Using Royal Icing Made With Corn Syrup

I began making Royal Icing decorated sugar cookies in December 2017, struggling to understand how it was made and once made, how it behaved.

Yes, there are a lot of articles, photos, and videos on the subject, but I could not duplicate the success of the people who shared their techniques.


As my frosting dried, I had the following problems:

  • Dull frosting surfaces
  • Holes caused by burst bubbles on the dried frosting surface, some rather large
  • Hard and crunchy frosting texture

Like many new cookie decorating enthusiasts, I read numerous articles on the subject, which led me to a recipe on Julia Usher’s Cookie Connection. This recipe, shared by a woman known as “Karen-SugarDeaux,” adds Corn Syrup to the standard recipe and it solved all my problems.

There are several variations of a standard Royal Icing recipe that use meringue powder or real egg whites. The primary difference between those recipes and this one is the addition of corn syrup. Here is what the initial batch of corn syrup-based Royal Icing looks like after being mixed:

Example of Royal Icing made with corn syrup

Following the corn syrup-based recipe, which is posted HERE, you’ll find that the finished frosting slowly streams off the beater, is soft, and while it piles in mounds, it doesn’t form stiff peaks. More specifically, these are the behavioral differences:

  • The initial batch looks smooth and mounded and does not create stiff, dry peaks when lifted out of the bowl.
  • After you adjust a batch for “flow-consistency,” allow it to spread over your cookie with only a few nudges to fill gaps. Do not shake a freshly frosted cookie or depend on pushing the frosting around because the thin top layer dries quicker than it does when using standard Royal Icing. If you do shake or nudge the frosting, it creates permanent swirls in what should be a smooth surface.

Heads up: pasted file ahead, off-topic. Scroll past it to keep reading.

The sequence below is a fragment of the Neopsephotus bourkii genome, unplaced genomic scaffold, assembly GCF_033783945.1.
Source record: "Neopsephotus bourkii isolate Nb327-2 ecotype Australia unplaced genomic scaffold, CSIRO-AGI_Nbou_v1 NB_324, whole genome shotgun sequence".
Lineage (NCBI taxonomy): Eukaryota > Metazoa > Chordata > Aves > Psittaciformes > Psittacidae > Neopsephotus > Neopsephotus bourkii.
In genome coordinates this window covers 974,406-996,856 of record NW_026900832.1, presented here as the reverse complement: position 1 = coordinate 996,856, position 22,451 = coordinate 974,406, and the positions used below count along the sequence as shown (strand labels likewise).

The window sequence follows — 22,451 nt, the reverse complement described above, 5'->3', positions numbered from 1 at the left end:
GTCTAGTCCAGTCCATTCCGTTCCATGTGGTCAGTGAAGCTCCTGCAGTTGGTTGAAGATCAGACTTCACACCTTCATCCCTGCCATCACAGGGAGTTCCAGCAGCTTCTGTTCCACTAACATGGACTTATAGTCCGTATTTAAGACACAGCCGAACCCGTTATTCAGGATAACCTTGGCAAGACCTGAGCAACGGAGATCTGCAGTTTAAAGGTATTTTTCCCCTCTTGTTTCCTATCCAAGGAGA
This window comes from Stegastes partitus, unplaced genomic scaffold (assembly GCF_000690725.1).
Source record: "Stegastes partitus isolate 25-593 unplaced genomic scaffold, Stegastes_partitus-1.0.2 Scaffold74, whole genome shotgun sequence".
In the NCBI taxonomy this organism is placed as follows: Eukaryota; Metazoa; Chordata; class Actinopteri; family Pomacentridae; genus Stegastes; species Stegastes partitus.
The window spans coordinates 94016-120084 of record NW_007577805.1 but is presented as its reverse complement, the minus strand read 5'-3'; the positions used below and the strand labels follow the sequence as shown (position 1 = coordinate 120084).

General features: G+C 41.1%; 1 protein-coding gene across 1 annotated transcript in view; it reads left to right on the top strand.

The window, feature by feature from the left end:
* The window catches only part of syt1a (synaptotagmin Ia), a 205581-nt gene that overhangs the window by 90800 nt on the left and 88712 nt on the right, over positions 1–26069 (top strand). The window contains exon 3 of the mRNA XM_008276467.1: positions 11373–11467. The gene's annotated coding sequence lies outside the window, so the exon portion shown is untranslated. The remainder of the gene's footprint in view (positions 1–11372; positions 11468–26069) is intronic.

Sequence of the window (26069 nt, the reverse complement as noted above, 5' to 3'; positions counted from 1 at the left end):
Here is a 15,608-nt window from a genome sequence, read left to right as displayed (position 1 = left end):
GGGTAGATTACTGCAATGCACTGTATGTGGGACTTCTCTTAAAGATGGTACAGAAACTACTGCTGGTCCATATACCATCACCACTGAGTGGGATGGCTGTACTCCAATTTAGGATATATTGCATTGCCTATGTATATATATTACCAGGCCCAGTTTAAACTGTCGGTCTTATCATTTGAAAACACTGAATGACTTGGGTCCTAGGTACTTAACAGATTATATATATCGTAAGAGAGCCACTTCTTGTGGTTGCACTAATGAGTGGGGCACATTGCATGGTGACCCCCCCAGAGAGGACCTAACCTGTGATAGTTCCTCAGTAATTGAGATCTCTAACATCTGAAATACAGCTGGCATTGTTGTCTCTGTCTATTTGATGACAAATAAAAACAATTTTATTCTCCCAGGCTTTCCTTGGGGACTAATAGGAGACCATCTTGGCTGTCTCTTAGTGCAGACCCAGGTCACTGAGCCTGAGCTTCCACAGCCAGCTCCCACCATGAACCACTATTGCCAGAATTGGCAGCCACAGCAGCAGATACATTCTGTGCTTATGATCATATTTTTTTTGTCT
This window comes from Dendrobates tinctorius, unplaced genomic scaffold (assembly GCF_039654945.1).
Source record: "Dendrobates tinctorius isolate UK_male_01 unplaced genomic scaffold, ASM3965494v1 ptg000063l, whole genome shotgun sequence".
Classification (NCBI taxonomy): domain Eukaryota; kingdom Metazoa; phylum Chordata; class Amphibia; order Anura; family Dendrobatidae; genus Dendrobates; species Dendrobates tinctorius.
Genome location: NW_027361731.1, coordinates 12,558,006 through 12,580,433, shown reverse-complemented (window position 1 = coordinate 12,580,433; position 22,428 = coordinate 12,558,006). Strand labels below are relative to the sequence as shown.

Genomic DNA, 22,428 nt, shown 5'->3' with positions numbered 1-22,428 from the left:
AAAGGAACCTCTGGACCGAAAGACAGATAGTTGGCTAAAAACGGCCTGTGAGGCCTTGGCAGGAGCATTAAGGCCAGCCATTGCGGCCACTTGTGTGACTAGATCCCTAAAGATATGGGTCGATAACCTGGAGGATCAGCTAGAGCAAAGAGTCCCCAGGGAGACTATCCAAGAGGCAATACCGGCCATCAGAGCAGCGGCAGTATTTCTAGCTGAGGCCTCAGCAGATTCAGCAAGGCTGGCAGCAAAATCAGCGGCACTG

• Once applied to a cookie, burst large bubbles immediately. Do not wait several seconds after the application to do this, however, as you’ll disturb the frosting’s thin surface. Fortunately, the un-burst bubbles will be trapped under the frosting’s “flowed” surface and they will not break.
  • Changing the frosting consistency for different applications during your decoration process is easy.  Simply add a little water to increase its flow or a little powdered sugar to make it stiffer. Taste does not suffer for these ingredient adjustments.
  • If you plan on doing a wet-on-wet design, do it quickly on a cookie-by-cookie basis. Finish each cookie before moving on to the rest.

After cookies are frosted and dried, their surfaces remain glossy and have a soft bite rather than a hard crunch.

Sugar Cookies decorated with Royal Icing made with corn syrup

For the most perfect initial consistency, measure the water by weight instead of using a liquid measuring cup. Digital weight scales cost between $10 and $15 and should be regarded as a kitchen essential, especially when you need to adjust a recipe.

I dry all phases of cookie decoration under a fan and in summer, our home is air conditioned. Unless you suffer from very high humidity, cookies can be stacked after five or six hours, but 12 hours or more is best.

Use transfers to add more complex decorative designs to your cookies without worrying that you might make mistakes and ruin your cookies as described in my article Create Royal Icing Designs Without Cookies. Quite possibly, however, Royal Icing transfers made with corn syrup require a longer period to dry than those made with a standard recipe. Mine need at least 24 hours. To test for doneness, lift a transfer off the parchment or wax paper. If it does not break and its center is completely dry, the remaining transfers are ready to use.

To store frosted cookies after they are thoroughly dry, place parchment paper between layers in a tightly-covered container and keep them refrigerated to retain freshness.

More Information

For more information on Royal Icing and sugar cookies, review the suggestions I make under my Crafts tab. There you’ll find links to articles and videos that will help you refine your skills. Suggestions for additional articles and videos are always welcome!

Questions or comments? Ask Karen Little at